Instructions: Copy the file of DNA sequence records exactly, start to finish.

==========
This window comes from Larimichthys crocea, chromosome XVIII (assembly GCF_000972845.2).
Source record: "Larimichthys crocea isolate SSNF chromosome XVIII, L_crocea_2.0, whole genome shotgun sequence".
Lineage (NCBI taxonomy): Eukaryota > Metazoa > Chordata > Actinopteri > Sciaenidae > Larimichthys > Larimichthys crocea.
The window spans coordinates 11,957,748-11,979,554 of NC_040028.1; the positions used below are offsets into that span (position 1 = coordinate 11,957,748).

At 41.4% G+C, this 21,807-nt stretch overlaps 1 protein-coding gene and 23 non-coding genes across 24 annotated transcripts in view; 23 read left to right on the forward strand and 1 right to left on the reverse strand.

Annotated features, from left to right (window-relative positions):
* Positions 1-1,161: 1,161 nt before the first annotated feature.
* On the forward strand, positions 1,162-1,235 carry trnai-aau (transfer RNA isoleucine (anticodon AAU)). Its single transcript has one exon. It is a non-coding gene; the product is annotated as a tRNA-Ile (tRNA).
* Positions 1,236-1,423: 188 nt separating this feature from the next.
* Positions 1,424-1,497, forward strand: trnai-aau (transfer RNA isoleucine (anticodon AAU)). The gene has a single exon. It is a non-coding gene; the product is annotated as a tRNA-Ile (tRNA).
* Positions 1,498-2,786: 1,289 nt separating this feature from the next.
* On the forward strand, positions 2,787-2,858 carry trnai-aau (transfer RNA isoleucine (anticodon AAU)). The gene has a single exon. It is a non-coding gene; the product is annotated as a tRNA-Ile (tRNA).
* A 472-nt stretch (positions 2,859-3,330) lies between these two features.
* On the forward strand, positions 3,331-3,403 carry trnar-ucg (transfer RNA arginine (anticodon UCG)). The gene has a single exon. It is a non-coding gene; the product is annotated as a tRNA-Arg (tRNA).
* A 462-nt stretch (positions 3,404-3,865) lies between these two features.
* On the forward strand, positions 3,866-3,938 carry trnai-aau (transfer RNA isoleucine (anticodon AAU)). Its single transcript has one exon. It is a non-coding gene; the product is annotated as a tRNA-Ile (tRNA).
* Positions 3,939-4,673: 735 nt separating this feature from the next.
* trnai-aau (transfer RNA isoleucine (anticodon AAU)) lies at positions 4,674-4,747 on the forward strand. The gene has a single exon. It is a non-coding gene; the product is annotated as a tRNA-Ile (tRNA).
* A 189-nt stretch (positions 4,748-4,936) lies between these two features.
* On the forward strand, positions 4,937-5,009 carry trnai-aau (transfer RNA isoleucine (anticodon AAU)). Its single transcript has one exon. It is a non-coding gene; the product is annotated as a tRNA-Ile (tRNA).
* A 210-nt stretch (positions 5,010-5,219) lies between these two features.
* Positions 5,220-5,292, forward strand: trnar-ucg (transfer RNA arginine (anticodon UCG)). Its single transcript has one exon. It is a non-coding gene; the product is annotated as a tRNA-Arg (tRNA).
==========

This window comes from Larimichthys crocea, chromosome XVIII (assembly GCF_000972845.2).
Source record: "Larimichthys crocea isolate SSNF chromosome XVIII, L_crocea_2.0, whole genome shotgun sequence".
Lineage (NCBI taxonomy): Eukaryota > Metazoa > Chordata > Actinopteri > Sciaenidae > Larimichthys > Larimichthys crocea.
The window spans coordinates 11,957,748-11,979,554 of NC_040028.1; the positions used below are offsets into that span (position 1 = coordinate 11,957,748).

At 41.4% G+C, this 21,807-nt stretch overlaps 1 protein-coding gene and 23 non-coding genes across 24 annotated transcripts in view; 23 read left to right on the forward strand and 1 right to left on the reverse strand.

Annotated features, from left to right (window-relative positions):
* Positions 1-1,161: 1,161 nt before the first annotated feature.
* On the forward strand, positions 1,162-1,235 carry trnai-aau (transfer RNA isoleucine (anticodon AAU)). Its single transcript has one exon. It is a non-coding gene; the product is annotated as a tRNA-Ile (tRNA).
* Positions 1,236-1,423: 188 nt separating this feature from the next.
* Positions 1,424-1,497, forward strand: trnai-aau (transfer RNA isoleucine (anticodon AAU)). The gene has a single exon. It is a non-coding gene; the product is annotated as a tRNA-Ile (tRNA).
* Positions 1,498-2,786: 1,289 nt separating this feature from the next.
* On the forward strand, positions 2,787-2,858 carry trnai-aau (transfer RNA isoleucine (anticodon AAU)). The gene has a single exon. It is a non-coding gene; the product is annotated as a tRNA-Ile (tRNA).
* A 472-nt stretch (positions 2,859-3,330) lies between these two features.
* On the forward strand, positions 3,331-3,403 carry trnar-ucg (transfer RNA arginine (anticodon UCG)). The gene has a single exon. It is a non-coding gene; the product is annotated as a tRNA-Arg (tRNA).
* A 462-nt stretch (positions 3,404-3,865) lies between these two features.
* On the forward strand, positions 3,866-3,938 carry trnai-aau (transfer RNA isoleucine (anticodon AAU)). Its single transcript has one exon. It is a non-coding gene; the product is annotated as a tRNA-Ile (tRNA).
* Positions 3,939-4,673: 735 nt separating this feature from the next.
* trnai-aau (transfer RNA isoleucine (anticodon AAU)) lies at positions 4,674-4,747 on the forward strand. The gene has a single exon. It is a non-coding gene; the product is annotated as a tRNA-Ile (tRNA).
* A 189-nt stretch (positions 4,748-4,936) lies between these two features.
* On the forward strand, positions 4,937-5,009 carry trnai-aau (transfer RNA isoleucine (anticodon AAU)). Its single transcript has one exon. It is a non-coding gene; the product is annotated as a tRNA-Ile (tRNA).
* A 210-nt stretch (positions 5,010-5,219) lies between these two features.
* Positions 5,220-5,292, forward strand: trnar-ucg (transfer RNA arginine (anticodon UCG)). Its single transcript has one exon. It is a non-coding gene; the product is annotated as a tRNA-Arg (tRNA).